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Green Home


Now you’re cooking with gas: Ask Umbra on energy-efficient stoves

Send your question to Umbra! Q. Dear Umbra, My wife would like to remodel the kitchen. This frightens me, personally, but I look it as an opportunity to buy some more energy-efficient appliances. Right now we have an ancient electric stove. Would replacing it with a natural gas stove be more efficient, or should we stick with electric and just go for a newer model? (Of course we would go for the greenest option available when it comes to electricity.) Mike London, England Is remodeling brewing in your near future? Make it green.Photo: Josh PesaventoA. Dearest Mike, Greetings from across …


Too much is not enough for The Edge’s green mansion

U2’s The Edge is planning a mansion complex that’s a metonymy for post-Joshua Tree U2: It means well, really, but it’s just way, way over the top. The five homes (!) averaging 10,500 square feet (!!) are supposed to be built to LEED Gold standards, so bravo to The Edge for that. But if you really want to be green, maybe a network of oversized houses full of buffalo and belly dancers and groupies and giant lemons and shit is NOT the way to go. And especially not when you’re building it in a pristine, environmentally sensitive area like The …

Read more: Green Home, Living


How Americans defeated efficiency with consumerism

The Energy Information Administration's Residential Energy Consumption Survey, released yesterday, shows that average household energy usage has remained remarkably stable over the last 30 years -- even as appliances have gotten way more efficient. Why? Well, we just have a pantload more appliances. (Seriously, look in your pants RIGHT NOW. Do you have a gadget in them? Chances are you do. I've got a phone in my pocket as I write this.) Also, there are 34.5 million more households in the U.S. than there were in 1978, and we're leading increasingly white-collar lifestyles -- air conditioners, dishwashers, washing machines. If …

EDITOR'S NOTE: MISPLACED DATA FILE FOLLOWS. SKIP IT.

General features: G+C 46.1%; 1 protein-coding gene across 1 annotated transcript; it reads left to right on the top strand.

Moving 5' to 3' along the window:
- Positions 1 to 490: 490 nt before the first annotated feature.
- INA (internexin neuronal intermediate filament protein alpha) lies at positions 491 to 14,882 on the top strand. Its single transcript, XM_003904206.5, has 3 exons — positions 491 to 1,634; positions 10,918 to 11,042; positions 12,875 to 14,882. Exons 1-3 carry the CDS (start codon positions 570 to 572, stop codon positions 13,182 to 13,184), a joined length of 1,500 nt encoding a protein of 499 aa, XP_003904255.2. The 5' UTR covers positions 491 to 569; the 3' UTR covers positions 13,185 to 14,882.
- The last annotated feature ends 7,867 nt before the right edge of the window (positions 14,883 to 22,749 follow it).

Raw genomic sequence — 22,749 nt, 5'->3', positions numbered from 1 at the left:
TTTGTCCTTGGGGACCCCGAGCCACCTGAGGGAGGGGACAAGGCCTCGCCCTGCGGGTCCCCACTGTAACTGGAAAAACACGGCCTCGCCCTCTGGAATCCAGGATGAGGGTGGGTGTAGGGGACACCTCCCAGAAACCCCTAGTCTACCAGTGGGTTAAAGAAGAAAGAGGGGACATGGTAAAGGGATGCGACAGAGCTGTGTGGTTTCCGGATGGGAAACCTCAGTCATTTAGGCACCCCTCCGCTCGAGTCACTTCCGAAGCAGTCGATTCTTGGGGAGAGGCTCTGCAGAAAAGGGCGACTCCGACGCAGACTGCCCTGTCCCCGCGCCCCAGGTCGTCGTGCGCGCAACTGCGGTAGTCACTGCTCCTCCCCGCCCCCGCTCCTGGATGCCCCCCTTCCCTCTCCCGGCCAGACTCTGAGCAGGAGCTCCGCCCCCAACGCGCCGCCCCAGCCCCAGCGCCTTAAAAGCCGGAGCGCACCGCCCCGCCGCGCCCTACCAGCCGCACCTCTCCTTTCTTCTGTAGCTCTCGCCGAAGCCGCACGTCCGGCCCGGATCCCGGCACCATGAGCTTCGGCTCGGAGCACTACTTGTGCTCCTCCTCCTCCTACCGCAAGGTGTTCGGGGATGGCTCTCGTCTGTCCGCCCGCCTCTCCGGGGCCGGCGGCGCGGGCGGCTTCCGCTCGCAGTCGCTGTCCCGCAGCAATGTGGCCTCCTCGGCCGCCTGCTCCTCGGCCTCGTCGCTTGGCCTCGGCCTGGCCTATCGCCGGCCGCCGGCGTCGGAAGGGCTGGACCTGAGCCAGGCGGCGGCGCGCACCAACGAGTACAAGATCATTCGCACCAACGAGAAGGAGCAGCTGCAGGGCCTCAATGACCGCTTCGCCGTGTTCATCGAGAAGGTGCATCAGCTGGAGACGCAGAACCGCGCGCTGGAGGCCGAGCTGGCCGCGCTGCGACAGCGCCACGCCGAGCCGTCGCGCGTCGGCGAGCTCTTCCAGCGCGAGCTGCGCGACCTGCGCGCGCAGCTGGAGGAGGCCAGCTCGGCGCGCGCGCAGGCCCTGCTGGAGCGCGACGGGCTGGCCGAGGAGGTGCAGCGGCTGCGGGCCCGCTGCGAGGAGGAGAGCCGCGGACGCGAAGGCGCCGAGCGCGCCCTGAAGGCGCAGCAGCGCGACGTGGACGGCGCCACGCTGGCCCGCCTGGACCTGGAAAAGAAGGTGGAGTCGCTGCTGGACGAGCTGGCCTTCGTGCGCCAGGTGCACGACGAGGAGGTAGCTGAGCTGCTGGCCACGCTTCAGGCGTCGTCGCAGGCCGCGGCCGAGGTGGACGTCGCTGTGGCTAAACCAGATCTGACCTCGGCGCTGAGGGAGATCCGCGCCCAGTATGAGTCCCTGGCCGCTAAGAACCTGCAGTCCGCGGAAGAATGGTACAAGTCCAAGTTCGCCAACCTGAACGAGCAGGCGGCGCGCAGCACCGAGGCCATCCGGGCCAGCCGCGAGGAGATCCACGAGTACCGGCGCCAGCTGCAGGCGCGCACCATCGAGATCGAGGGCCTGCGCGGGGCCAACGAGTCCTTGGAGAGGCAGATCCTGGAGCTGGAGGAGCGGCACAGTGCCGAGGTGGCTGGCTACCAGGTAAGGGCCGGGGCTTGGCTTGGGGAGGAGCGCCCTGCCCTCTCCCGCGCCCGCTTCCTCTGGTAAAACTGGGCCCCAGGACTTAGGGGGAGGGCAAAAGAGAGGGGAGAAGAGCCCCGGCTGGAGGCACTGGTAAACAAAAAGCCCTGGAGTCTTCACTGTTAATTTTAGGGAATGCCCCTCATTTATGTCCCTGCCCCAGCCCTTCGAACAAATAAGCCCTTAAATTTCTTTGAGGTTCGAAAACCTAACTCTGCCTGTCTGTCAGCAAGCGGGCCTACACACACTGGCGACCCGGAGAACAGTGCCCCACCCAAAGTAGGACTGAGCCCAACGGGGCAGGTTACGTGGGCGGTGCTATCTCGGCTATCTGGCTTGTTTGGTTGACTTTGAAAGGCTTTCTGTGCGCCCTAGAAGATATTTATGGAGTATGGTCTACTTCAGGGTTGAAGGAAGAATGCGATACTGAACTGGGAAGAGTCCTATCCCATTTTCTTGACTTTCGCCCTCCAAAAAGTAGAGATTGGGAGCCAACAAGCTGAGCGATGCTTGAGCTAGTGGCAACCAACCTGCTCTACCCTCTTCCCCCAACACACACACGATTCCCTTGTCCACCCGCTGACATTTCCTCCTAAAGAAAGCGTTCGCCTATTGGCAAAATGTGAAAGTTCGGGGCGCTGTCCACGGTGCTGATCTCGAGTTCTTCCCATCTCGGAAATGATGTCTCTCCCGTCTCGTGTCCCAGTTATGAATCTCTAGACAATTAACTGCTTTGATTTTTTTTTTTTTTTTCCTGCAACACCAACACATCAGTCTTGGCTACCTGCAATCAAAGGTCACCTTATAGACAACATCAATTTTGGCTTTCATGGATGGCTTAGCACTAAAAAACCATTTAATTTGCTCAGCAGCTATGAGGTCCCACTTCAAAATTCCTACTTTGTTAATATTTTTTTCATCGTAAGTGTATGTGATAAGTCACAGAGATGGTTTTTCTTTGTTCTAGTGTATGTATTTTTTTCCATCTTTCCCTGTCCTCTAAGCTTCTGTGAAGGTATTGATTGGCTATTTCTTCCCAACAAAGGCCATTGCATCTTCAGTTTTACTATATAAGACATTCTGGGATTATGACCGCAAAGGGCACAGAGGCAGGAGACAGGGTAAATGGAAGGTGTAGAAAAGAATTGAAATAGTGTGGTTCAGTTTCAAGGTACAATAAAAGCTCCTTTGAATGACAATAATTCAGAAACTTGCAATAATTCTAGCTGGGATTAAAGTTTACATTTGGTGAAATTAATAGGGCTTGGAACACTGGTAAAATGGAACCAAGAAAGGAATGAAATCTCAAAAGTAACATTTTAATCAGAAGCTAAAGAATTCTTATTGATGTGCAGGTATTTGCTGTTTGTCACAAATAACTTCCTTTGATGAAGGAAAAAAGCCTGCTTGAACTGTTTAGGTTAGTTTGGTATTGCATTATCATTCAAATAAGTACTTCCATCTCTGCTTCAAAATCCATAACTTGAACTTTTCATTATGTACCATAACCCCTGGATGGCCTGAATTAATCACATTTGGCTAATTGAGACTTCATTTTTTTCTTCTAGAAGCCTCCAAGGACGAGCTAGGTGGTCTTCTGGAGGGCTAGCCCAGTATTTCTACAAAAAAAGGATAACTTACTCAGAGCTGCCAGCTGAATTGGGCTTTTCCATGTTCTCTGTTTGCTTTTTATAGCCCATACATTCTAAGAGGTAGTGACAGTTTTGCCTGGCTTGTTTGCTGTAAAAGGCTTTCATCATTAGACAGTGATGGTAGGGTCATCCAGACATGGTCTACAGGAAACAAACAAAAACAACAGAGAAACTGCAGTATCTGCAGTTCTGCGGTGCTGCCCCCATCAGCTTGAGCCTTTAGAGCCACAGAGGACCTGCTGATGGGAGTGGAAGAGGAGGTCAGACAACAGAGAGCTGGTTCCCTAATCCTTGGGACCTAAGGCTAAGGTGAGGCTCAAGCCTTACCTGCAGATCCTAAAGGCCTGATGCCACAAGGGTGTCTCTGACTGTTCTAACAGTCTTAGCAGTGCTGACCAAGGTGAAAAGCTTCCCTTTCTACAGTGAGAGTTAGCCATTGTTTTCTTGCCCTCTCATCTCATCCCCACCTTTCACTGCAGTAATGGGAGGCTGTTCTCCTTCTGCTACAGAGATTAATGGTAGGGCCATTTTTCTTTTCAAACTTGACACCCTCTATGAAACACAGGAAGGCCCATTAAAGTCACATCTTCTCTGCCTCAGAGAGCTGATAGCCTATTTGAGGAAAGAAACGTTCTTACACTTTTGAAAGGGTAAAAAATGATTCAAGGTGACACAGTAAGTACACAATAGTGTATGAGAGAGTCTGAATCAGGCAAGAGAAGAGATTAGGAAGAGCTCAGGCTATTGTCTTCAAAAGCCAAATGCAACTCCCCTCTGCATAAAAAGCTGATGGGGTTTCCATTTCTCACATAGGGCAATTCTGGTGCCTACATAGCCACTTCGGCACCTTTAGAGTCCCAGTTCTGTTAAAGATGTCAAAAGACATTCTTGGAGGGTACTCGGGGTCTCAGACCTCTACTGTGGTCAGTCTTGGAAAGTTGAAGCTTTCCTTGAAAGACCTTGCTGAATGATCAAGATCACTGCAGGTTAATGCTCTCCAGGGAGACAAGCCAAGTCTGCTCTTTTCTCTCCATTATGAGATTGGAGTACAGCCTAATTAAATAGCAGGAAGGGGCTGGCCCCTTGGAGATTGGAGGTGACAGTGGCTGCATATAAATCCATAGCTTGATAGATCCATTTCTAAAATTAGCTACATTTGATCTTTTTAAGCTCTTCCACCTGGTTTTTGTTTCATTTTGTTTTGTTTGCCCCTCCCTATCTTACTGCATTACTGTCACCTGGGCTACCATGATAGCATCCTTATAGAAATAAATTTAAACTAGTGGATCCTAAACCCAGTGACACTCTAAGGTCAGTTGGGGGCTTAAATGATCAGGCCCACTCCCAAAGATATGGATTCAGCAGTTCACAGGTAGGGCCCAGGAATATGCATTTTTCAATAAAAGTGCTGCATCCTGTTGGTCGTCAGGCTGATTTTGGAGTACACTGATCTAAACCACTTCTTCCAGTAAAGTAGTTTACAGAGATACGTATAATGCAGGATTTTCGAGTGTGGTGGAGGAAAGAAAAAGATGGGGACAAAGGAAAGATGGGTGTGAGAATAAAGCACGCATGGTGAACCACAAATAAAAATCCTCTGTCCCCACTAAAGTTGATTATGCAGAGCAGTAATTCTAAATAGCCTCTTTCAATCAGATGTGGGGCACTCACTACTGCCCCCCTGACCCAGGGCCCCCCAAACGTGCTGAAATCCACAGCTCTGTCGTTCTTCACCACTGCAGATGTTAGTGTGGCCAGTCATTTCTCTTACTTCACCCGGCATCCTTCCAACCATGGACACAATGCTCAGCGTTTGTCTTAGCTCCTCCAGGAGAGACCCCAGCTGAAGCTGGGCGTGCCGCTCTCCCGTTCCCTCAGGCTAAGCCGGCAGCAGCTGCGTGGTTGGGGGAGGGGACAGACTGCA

trips up homes down

Wanna green your ride? Ditch the Prius, hop on a train

Chart: EPA Here's one to piss off the yuppies: Driving your hybrid car from your Energy Star home to the food co-op is not as green as hopping on the subway from your apartment. A new EPA study says that moving from a car-oriented to a transit-oriented community has the biggest impact on your energy usage -- more than green buildings or green cars. Of course, doing something is better than nothing. Not everyone can move to multi-family building in a transit-oriented city, which the study found is the greenest way to go (besides, of course, moving to a multi-family …


in the pot seat

Hemp chair is not just eco-friendly, it’s eco-kind

You know those hiddy plastic stackable chairs that you see on basically every porch, stoop, and backyard? (I have some. They came with the house.) Well, what if they were biodegradable, made with sustainable materials, and kind of awesome looking? And also made out of pot? TOTAL DREAM CHAIR, right? Okay, so Werner Aisslinger's stackable hemp chair is not exactly smokable, and it's not exactly in production either. It just debuted at Milan Design Week. But it's cool, lightweight, eco-friendly (the glue that holds the fibers together is water-based and has no phenols or formaldehyde), and can be mass-produced cheaply. …

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polish up your act